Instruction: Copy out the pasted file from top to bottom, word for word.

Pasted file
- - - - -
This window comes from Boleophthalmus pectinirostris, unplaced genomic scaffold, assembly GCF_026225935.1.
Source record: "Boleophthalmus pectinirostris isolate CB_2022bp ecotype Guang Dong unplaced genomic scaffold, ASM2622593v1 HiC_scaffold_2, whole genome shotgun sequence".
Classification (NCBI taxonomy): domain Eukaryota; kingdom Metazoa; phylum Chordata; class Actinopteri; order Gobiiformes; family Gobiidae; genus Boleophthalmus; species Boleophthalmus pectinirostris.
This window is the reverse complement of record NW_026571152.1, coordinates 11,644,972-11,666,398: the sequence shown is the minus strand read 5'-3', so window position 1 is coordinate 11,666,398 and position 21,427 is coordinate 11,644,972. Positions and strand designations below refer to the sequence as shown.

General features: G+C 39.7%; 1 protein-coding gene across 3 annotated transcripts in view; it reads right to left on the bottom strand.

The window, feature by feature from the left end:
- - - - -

This window comes from Boleophthalmus pectinirostris, unplaced genomic scaffold, assembly GCF_026225935.1.
Source record: "Boleophthalmus pectinirostris isolate CB_2022bp ecotype Guang Dong unplaced genomic scaffold, ASM2622593v1 HiC_scaffold_2, whole genome shotgun sequence".
Classification (NCBI taxonomy): domain Eukaryota; kingdom Metazoa; phylum Chordata; class Actinopteri; order Gobiiformes; family Gobiidae; genus Boleophthalmus; species Boleophthalmus pectinirostris.
This window is the reverse complement of record NW_026571152.1, coordinates 11,644,972-11,666,398: the sequence shown is the minus strand read 5'-3', so window position 1 is coordinate 11,666,398 and position 21,427 is coordinate 11,644,972. Positions and strand designations below refer to the sequence as shown.

General features: G+C 39.7%; 1 protein-coding gene across 3 annotated transcripts in view; it reads right to left on the bottom strand.

The window, feature by feature from the left end: